What are guardians and conservators?

A guardian is a person appointed by the court to make decisions for you regarding your health and personal welfare if you become unable to make these decisions for yourself. The duties of guardianship include making decisions about the individual’s care, support, health, education, and therapy. The guardian must keep in contact with the protected person and visit him/her at least once every six months. The guardian also must encourage the individual’s participation in decision-making. The responsibilities may be both financial and personal. However, the appointment may only be for a limited guardianship, which authorizes responsibility for only those matters specifically mentioned by the court.  

A conservator is also appointed by the court. A conservator is appointed to handle your estate and financial affairs when you become unable to do so. The conservator uses the income of the estate for the support, care, and health of the individual and his/her dependents. The conservator is also responsible for investments and managing the estate. Neither guardians nor conservators may profit directly or indirectly from the estate or income of the protected person.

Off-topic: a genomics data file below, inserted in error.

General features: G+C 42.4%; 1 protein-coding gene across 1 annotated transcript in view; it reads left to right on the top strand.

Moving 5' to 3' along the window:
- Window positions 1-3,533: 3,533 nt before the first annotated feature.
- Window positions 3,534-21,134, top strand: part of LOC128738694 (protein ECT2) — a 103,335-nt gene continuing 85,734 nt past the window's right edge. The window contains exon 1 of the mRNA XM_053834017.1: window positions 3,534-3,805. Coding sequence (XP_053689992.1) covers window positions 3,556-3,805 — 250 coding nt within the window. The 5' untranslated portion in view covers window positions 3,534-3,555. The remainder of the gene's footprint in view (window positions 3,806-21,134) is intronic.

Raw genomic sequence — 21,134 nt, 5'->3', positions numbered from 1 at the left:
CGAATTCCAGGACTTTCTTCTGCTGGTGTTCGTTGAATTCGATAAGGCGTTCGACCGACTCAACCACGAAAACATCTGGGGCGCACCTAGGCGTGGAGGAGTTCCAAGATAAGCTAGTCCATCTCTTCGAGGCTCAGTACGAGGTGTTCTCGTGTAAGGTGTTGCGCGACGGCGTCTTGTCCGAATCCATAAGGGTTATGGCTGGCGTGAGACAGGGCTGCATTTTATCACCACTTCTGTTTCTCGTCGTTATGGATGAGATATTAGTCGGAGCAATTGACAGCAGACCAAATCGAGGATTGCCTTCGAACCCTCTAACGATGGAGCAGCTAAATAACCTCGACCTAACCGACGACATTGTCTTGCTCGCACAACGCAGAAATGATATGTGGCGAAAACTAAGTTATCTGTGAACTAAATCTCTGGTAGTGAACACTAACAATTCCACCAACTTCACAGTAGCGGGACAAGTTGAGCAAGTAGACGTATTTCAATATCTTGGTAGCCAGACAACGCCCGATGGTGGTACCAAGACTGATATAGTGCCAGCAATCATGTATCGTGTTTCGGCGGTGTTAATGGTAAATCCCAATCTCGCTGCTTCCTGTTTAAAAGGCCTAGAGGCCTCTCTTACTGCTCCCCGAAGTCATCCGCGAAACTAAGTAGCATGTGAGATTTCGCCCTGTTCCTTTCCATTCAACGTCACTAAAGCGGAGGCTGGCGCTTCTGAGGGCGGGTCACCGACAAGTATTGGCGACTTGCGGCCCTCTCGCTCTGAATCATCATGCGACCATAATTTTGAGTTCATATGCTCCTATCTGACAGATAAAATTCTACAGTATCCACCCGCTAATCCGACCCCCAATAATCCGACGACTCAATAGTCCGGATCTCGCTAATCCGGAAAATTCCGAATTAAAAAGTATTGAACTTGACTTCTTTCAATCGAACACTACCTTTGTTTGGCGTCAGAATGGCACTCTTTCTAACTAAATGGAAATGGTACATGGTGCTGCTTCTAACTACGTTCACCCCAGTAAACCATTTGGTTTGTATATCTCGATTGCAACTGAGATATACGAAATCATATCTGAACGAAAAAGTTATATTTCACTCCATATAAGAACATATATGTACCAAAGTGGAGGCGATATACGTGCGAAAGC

For more information, see: Mental Capacity Standards in West Virginia: A Handbook on Legal Decisionmaking Authority (June 2002). A copy of this publication can be obtained by contacting West Virginia Senior Legal Aid, Inc. at 1 (800) 229-5068 or going to http://seniorlegalaid.net/index.php?option=com_docman&itemid=45 (last visited May 29, 2015).